House GOP leaders, other Republicans vote against bill to ease baby formula shortage

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House GOP leaders were among the 192 Republicans who voted against providing $28 million in aid to the Food and Drug Administration to address the shortage of baby formula — within days of criticizing President Biden for not doing enough on the issue.

House Minority Leader Kevin McCarthy (Calif.), Whip Steve Scalise (La.) and Conference Chair Elise Stefanik (NY) voted late Wednesday against the measure to provide new FDA funding, which the House approved on a largely party-line vote of 231 to 192. Twelve Republicans broke ranks and joined with Democrats in backing the money.

On a separate bill, the House voted Wednesday overwhelmingly to ease the burden on low-income parents by allowing the federal Women, Infants and Children (WIC) Program — a major national purchaser of formula — to source it from more foreign suppliers. The vote was 414 to 9 with all the opposition coming from Republicans. The Senate approved the legislation Thursday by voice vote. It now heads to Biden, who will sign it into law.

In recent days, Republicans have assailed Biden and the administration about the nationwide shortage that has forced parents to scramble to find formula to feed their infants. On Wednesday, Biden invoked the Defense Production Act to address the issue, tapping a Korean War-era law to ramp up domestic manufacturing rapidly.

Biden invokes Defense Production Act to boost baby formula supply

During Wednesday’s floor debate and in recent days, House Republicans have described the Democratic bill providing money to the FDA as unnecessary, arguing that it would do little to solve the root of the problem.

“Instead of working with Republicans to find bipartisan solutions to address the issue, Speaker (Nancy) Pelosi dropped this legislation yesterday in hopes of covering up the administration’s ineptitude by throwing additional money at the FDA with no plan to actually fix the problem, all while failing to hold the FDA accountable,” Scalise said in a notice urging Republican lawmakers to vote against the measure.

Rep. Kay Granger (R-Tex.) criticized the bill as insufficiently bipartisan and called for existing federal funds to be spent on the issue.

“We had the opportunity to work across the aisle on a bipartisan solution to this crisis. Unfortunately, the text we’re considering today has not been agreed to by both sides,” she said during Wednesday’s House debate.

At a news conference last week, Stefanik, the third-ranking House Republican, cast the issue in personal terms.

“As a new mother, I personally understand the severity of this challenge,” said Stefanik, whose son was born in August. She said she and other GOP lawmakers were pushing “for action from the FDA and the Biden administration, who should have had a plan for this shortage months ago. Instead, Bare Shelves Biden has continued to pass the buck.”

The shortage has been blamed on ongoing supply chain disruptions linked to the coronavirus pandemic and manufacturer Abbott issuing a recall for products made at a Michigan plant and sold under the Similac, Alimentum and EleCare labels. Four children — one in Minnesota, one in Texas and two in Ohio — fell ill with bacterial infections after being fed the products, and two died.

US manufacturer Abbott recalled baby formula in February following reports that four infants fell ill with bacterial infections. (Video: Reuters)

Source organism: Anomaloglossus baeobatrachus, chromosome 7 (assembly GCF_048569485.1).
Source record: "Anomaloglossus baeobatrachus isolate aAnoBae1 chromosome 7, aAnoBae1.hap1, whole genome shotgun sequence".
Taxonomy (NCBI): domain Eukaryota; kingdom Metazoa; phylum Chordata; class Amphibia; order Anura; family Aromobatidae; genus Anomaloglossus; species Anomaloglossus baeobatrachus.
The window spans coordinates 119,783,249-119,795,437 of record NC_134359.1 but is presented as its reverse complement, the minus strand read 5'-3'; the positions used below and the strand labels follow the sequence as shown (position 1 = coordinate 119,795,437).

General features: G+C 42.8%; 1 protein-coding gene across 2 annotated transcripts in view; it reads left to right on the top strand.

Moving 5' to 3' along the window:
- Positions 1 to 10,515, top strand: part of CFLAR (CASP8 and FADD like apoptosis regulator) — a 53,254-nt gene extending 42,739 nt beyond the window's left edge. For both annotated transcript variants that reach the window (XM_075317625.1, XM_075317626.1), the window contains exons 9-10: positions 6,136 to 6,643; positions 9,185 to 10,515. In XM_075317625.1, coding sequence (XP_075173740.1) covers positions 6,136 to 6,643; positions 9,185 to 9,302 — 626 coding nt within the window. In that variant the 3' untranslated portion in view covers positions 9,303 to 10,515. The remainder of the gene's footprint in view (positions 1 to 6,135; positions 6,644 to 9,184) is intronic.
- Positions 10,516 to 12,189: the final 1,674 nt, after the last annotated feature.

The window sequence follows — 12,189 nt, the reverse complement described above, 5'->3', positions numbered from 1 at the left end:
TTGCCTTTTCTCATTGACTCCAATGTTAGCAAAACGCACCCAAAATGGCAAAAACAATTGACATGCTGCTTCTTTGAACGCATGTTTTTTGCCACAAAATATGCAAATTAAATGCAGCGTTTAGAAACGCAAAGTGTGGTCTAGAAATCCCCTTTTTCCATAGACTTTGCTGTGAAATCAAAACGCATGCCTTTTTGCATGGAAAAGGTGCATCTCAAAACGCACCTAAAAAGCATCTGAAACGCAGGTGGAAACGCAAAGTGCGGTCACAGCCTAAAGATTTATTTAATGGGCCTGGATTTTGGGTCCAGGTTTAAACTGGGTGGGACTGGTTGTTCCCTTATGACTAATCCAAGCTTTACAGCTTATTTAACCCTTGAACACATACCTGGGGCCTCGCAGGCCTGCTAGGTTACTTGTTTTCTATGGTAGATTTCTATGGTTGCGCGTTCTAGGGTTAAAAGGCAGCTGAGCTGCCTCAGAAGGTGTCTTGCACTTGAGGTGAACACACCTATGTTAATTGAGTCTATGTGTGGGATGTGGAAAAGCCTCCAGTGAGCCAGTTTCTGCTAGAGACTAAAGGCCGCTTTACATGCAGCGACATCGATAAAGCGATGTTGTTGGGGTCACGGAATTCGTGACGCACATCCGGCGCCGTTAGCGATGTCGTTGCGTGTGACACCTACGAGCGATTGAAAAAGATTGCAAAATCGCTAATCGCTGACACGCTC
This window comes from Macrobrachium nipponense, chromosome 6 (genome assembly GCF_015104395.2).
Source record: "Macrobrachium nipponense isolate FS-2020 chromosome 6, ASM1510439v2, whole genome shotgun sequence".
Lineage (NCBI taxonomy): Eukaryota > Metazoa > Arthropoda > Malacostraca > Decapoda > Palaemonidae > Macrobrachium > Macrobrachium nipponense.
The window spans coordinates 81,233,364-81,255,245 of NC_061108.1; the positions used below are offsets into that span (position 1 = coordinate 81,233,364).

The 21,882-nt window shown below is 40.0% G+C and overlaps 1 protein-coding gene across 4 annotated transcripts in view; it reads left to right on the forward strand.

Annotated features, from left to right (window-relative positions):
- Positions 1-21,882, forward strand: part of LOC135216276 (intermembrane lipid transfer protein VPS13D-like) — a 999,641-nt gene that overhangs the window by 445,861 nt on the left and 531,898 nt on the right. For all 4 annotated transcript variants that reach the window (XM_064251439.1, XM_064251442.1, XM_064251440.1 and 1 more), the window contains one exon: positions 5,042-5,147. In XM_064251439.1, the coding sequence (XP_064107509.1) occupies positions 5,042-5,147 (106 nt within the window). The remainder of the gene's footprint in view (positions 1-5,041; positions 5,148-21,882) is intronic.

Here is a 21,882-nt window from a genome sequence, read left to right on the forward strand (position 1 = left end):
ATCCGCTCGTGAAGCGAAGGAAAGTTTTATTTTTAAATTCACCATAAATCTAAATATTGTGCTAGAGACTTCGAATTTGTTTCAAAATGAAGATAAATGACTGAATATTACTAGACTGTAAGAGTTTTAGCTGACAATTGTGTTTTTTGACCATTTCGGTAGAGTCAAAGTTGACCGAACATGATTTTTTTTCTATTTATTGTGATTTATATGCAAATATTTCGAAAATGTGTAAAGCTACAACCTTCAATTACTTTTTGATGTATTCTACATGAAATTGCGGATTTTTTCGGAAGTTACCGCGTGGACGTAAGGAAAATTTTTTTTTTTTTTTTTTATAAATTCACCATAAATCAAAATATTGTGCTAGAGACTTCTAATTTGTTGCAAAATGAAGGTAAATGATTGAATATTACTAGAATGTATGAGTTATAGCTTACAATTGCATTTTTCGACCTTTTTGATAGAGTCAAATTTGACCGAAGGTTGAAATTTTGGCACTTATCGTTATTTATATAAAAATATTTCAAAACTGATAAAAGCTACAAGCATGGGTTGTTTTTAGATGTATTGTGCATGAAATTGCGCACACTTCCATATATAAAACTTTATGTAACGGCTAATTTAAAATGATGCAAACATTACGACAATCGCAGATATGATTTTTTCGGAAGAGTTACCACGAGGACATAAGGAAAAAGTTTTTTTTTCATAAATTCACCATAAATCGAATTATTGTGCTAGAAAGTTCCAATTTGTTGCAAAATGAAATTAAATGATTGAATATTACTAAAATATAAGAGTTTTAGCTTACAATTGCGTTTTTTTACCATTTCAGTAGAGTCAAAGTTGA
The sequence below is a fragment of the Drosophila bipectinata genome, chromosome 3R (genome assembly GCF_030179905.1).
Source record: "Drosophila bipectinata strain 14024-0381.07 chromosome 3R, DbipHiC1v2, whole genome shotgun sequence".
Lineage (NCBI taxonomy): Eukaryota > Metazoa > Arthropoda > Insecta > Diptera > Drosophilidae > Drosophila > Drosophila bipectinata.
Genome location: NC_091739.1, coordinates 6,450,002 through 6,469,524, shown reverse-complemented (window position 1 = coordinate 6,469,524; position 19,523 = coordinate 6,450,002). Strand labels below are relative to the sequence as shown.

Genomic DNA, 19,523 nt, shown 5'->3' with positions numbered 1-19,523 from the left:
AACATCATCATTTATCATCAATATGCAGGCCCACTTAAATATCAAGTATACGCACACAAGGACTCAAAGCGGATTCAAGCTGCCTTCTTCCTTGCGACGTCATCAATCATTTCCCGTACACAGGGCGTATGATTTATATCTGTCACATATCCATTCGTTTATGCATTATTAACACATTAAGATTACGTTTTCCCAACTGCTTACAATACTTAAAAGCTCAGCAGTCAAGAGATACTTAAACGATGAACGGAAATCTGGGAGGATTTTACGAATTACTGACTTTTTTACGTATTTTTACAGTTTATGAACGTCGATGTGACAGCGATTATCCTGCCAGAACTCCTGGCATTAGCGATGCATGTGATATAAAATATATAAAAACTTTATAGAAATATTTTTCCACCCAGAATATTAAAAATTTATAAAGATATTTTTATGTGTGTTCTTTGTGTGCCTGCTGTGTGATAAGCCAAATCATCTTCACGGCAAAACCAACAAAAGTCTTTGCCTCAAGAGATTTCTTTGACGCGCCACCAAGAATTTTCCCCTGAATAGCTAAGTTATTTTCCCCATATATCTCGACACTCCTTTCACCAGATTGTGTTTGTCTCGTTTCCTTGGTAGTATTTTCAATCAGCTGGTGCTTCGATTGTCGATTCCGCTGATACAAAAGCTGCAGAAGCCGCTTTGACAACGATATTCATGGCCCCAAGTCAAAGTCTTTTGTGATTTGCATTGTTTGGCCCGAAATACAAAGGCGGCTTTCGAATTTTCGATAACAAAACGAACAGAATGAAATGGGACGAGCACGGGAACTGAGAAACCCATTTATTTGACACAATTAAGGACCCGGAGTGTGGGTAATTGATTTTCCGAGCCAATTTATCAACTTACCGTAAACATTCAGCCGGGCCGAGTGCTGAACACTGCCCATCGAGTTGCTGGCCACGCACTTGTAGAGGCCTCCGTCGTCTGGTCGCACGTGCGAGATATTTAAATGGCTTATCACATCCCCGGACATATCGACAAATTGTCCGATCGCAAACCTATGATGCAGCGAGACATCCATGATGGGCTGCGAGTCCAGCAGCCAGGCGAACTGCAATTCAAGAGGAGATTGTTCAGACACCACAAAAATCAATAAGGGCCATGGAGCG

Stefanik, Rep. Cathy McMorris Rodgers (R-Wash.) and other House Republican women introduced a competing measure Wednesday called the “Babies Need More Formula Now Act” aimed at making it easier for American parents to obtain formula from abroad.

“Joe Biden’s failed leadership is responsible for America’s baby formula crisis,” Stefanik said in a tweet Wednesday.

Rep. Stephanie I. Bice (R-Okla.) said she voted against the FDA bill because there was “no reason” to give the agency additional money.

“You can’t throw money at this problem,” she said. “This is a failure of leadership within the FDA as well as the administration’s failure to act, and so throwing, you know, millions of dollars at the problem isn’t going to actually fix it.”

The lawmaker argued that none of the additional funding would address the biggest problem: getting formula to families.

“This is about families and how they’re struggling to meet the needs of infants, and we need to be focused on that specifically,” she said.

House Speaker Nancy Pelosi (D-Calif.) said Thursday that the 192 Republicans who opposed the bill are the latest example of the party’s unwillingness to address the issues that matter most to Americans.

“We see a baby formula as something that’s at the kitchen table,” she said in her weekly news conference. “So, we think from the standpoint of the kitchen table, that there is no comparison” between Democrats and Republicans.

“I mean, they don’t even vote for domestic terrorism,” Pelosi added in reference to Republicans’ overwhelming opposition to a bill Wednesday night aimed at curbing homegrown violent extremism. “It’s nuts.”

Other Democrats criticized the GOP after the vote.

“If Republicans had it their way the formula shortage would continue so they could cynically exploit recalls for political gain and racial divide,” said Chris Taylor, spokesman for the Democratic Congressional Campaign Committee. “Democrats worked to deliver solutions, but when given the opportunity to solve problems Republicans abandoned the American people.”

Rep. Eric Swalwell (D-Calif.) questioned the motivations and commitment to problem-solving of the GOP.

“Republicans aren’t interested in solutions. They’re interested in theater and chaos,” he tweeted Wednesday. “House Democrats offered a baby formula solution to help your family. Almost every House GOP member voted against it.”

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